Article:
I’m sure you’re aware of ‘strategic alignment’ as one of the top management topics at the moment. We are hearing about it everywhere. All it means is making sure you are doing the right work – business as usual and projects – to help you deliver your strategy. In other words, focus your efforts on the right activities.
It’s not very complicated on paper, but in practice it’s a lot harder to get right. In this article I’ll give you a 7-step approach, inspired by the work of Steve Butler, to help you and your team go from a strategy on paper to a work environment that actually delivers what you want.
Let’s dive in…
1. Sort Out Your Strategic Plan
You do have a strategic plan, don’t you? If not, this is the first step. You’d probably be surprised at how many companies don’t have a big picture vision for where they want to be in 5 years, and that goes for bigger, established firms as well as smaller sole trader businesses.
Build out your strategic plan. Involve the leadership team. Write it down and make sure everyone (not just your directors and senior managers) knows what it is. You’ll have to do some internal communication to get the message across, and that takes planning too.
2. Establish How To Select Projects
You need a mechanism in place for selecting projects. That involves having a funnel where people can put forward their ideas, then a way of assessing those projects, narrowing down the contenders and a way of approving the work that should get done.
You can have standard criteria for project assessment, a company business case template, and more. Use as much process as necessary for your business and no more: it shouldn’t be a system that’s bureaucratic or difficult to use or you’ll stop the pipeline of good ideas.
All of this comes under the umbrella of portfolio management, so if you already have a portfolio management approach in place, that’s wonderful news. If not, that’s the area you’ll want to research to get this set up.
3. Get Great At Managing Projects
You might already be great at managing projects but it never hurts to review best practice and check in with your team. You can only deliver on your strategic plan if you have a project and program management approach that lets you hit your delivery targets on time, on budget, to the required scope and in a quality manner.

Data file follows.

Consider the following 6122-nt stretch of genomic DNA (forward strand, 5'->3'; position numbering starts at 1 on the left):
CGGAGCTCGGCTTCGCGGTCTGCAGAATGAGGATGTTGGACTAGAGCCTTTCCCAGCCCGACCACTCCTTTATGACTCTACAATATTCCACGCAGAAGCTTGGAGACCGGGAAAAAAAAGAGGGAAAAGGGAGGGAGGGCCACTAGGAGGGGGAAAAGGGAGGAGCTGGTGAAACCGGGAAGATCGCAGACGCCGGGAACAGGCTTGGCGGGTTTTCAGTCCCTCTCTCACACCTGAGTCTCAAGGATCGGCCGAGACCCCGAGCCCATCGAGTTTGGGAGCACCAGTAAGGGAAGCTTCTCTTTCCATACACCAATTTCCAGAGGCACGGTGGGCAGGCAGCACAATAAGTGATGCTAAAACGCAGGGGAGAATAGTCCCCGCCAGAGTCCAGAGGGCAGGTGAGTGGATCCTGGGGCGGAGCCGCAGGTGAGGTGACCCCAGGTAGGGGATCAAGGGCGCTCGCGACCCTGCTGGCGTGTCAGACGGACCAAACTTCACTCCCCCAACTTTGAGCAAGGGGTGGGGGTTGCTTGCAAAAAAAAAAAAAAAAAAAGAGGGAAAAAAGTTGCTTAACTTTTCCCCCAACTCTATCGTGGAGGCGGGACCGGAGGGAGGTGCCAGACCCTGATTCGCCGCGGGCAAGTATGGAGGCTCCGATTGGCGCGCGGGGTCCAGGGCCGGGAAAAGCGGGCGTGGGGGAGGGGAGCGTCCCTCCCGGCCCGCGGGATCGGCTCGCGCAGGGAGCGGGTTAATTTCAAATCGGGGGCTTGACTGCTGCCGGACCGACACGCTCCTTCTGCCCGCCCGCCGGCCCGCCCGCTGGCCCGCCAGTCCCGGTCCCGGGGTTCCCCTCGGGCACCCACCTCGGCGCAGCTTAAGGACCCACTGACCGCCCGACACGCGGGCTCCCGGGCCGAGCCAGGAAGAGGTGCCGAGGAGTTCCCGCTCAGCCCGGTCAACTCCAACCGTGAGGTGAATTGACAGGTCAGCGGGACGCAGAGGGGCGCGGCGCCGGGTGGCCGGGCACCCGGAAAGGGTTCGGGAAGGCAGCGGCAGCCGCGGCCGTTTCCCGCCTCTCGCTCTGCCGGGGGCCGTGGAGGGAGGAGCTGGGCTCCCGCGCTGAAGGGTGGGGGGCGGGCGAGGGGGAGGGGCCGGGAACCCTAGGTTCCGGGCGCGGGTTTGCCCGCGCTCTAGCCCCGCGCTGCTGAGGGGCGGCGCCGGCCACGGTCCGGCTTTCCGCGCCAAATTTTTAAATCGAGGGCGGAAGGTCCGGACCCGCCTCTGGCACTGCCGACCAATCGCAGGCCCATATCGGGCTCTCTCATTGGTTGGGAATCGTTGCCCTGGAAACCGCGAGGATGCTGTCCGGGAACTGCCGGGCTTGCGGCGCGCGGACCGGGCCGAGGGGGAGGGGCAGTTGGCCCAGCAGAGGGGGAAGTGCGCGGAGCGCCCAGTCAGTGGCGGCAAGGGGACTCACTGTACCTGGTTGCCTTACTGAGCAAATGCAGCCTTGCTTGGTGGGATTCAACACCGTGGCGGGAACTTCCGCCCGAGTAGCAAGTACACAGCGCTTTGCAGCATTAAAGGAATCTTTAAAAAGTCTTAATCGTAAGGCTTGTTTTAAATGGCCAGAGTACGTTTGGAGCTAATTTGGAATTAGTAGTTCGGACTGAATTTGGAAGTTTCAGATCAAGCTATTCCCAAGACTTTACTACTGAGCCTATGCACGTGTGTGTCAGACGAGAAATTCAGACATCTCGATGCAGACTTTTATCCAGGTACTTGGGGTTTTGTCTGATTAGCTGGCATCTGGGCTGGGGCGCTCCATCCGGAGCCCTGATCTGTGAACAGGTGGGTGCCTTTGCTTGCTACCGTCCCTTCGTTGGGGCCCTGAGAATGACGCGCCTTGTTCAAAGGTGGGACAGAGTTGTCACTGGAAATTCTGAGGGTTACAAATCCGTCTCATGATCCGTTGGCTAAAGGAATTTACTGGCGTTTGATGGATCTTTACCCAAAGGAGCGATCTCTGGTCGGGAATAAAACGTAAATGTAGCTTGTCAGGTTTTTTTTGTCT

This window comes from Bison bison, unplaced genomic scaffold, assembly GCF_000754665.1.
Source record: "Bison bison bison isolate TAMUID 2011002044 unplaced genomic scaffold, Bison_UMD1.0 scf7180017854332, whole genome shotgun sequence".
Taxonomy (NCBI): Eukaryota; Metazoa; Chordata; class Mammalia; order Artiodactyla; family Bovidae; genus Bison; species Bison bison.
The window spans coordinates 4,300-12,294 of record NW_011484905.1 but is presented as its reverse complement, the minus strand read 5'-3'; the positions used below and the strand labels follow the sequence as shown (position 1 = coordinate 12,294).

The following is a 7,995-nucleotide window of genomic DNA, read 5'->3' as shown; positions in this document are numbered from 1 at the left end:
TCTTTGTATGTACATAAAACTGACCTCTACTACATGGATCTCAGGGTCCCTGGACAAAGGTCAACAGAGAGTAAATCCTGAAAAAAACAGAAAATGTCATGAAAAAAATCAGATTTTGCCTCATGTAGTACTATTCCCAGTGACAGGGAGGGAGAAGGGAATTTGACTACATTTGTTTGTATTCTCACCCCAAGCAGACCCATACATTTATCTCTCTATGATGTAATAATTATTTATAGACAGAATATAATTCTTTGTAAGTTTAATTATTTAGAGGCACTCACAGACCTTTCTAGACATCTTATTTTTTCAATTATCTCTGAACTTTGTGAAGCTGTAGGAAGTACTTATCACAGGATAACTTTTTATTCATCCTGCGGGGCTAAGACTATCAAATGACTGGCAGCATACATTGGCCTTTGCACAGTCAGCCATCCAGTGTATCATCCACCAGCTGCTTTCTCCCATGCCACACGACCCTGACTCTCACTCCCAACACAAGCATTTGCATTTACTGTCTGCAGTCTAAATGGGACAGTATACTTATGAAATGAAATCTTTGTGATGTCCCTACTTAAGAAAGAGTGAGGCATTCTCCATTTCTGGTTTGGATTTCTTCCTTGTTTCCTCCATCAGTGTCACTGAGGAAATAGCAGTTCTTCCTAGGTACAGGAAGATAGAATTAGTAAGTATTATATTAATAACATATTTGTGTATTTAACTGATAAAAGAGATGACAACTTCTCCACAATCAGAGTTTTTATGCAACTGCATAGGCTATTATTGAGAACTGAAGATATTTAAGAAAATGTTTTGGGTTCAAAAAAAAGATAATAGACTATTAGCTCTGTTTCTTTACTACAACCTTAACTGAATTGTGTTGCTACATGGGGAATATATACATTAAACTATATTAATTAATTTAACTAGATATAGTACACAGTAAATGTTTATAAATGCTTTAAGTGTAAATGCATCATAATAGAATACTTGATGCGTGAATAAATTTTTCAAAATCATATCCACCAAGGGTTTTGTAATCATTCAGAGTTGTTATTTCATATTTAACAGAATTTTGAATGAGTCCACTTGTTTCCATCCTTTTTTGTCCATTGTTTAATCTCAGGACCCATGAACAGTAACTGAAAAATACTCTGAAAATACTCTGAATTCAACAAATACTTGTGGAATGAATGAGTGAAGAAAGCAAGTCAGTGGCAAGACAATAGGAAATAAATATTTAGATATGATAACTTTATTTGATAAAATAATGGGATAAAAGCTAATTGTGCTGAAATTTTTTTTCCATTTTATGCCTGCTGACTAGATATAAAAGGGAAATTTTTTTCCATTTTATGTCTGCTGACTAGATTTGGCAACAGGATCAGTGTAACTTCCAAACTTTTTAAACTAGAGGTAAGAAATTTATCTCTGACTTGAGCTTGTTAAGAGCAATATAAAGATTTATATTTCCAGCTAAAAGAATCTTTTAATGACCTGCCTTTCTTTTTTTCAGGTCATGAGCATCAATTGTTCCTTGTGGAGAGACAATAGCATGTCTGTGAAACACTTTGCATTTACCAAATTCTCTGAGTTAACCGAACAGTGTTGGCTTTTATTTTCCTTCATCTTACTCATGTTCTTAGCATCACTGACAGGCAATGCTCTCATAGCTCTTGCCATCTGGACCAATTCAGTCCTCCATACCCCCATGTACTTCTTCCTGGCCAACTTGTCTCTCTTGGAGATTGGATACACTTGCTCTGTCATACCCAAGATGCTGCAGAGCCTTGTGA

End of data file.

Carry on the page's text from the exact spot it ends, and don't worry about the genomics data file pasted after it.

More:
Once you can do that, you can achieve anything!
4. Create an Organizational Structure that Works
Your organizational structure should be set up to enable all this project and program work to happen. You might find that teams are better aligned in a matrix structure, or that you feel things would work more smoothly if you created program teams where everyone reports directly into the program manager. What about agile teams, where cross-functional experts come together for project work?
You’ll know already that there are lots of different ways to organize your staff. What’s important is that the way you choose to do it supports the goals that you want to achieve. Break down silos. Bring teams together or support virtual working. In other words, make it easy for people to collaborate on their tasks because that leads to better outputs.
5. Work on Culture
The structure is only part of it: you also need an organizational culture that is conducive to delivering strategy. The focus needs to be on awareness of change, great communication, positive attitudes, leadership and a whole host of other things that would take a series of blog articles to cover.
Suffice to say, being aware of the culture you have and the culture you want are important if you intend to make strategic alignment and strategic delivery a reality in your business.
6. Invest in People
All this change and set up means nothing if you aren’t investing in the people working in the system.
That might mean getting them some great tools like iMindQ for planning and project, program and portfolio management systems. It might mean investing in training for them, or recruiting more people, or a different kind of skill set. You might need more staff with Agile skills, or a different type of line manager. Or you might want to put everyone through a cultural training program that helps them see what these strategic business changes are going to be like and what role they have to play.
Work with your Human Resources team to identify talent gaps and how you are going to plug them.
7. Manage Performance
Finally, think about how you can set up a system of performance management so that you can check on progress at any point. This should give you a coherent way to ensure the right projects are being done in a timely fashion and using the best possible project management practices.
Ongoing performance management will help you identify work that is going well and spot work that is going less well so that you can quickly do something about it.
These 7 steps are relatively easy to write down but might represent many months of planning, strategizing and work in your own business. I don’t want to underestimate the work involved in getting these changes in place. Equally, I don’t want to underestimate the benefits. A good portfolio management process at all levels will underpin the strategic alignment of your work program and set you up for organizational success. It’s worth doing the work to get it right.
About the author
Elizabeth Harrin is the author and award-winning blogger behind A Girl’s Guide To Project Management. Get her suggestions for being more productive at work on her blog.